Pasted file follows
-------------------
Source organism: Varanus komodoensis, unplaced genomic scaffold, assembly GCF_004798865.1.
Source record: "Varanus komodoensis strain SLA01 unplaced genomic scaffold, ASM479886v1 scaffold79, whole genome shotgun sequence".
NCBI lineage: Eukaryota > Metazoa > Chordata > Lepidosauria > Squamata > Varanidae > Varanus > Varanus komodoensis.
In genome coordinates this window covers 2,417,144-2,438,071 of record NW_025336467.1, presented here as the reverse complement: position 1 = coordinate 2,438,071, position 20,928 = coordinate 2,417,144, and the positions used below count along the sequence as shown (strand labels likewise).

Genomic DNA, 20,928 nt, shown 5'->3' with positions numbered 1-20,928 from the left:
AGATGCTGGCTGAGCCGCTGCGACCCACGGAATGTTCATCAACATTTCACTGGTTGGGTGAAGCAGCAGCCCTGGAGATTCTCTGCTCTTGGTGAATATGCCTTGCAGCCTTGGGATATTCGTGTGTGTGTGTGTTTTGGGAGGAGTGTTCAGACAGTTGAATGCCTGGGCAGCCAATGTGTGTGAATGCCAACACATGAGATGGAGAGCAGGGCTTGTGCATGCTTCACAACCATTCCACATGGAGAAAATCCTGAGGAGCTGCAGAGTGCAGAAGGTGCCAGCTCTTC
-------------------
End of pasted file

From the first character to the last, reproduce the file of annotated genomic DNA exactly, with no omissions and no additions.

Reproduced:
Source organism: Varanus komodoensis, unplaced genomic scaffold, assembly GCF_004798865.1.
Source record: "Varanus komodoensis strain SLA01 unplaced genomic scaffold, ASM479886v1 scaffold79, whole genome shotgun sequence".
NCBI lineage: Eukaryota > Metazoa > Chordata > Lepidosauria > Squamata > Varanidae > Varanus > Varanus komodoensis.
In genome coordinates this window covers 2,417,144-2,438,071 of record NW_025336467.1, presented here as the reverse complement: position 1 = coordinate 2,438,071, position 20,928 = coordinate 2,417,144, and the positions used below count along the sequence as shown (strand labels likewise).

Genomic DNA, 20,928 nt, shown 5'->3' with positions numbered 1-20,928 from the left:
AGATGCTGGCTGAGCCGCTGCGACCCACGGAATGTTCATCAACATTTCACTGGTTGGGTGAAGCAGCAGCCCTGGAGATTCTCTGCTCTTGGTGAATATGCCTTGCAGCCTTGGGATATTCGTGTGTGTGTGTGTTTTGGGAGGAGTGTTCAGACAGTTGAATGCCTGGGCAGCCAATGTGTGTGAATGCCAACACATGAGATGGAGAGCAGGGCTTGTGCATGCTTCACAACCATTCCACATGGAGAAAATCCTGAGGAGCTGCAGAGTGCAGAAGGTGCCAGCTCTTC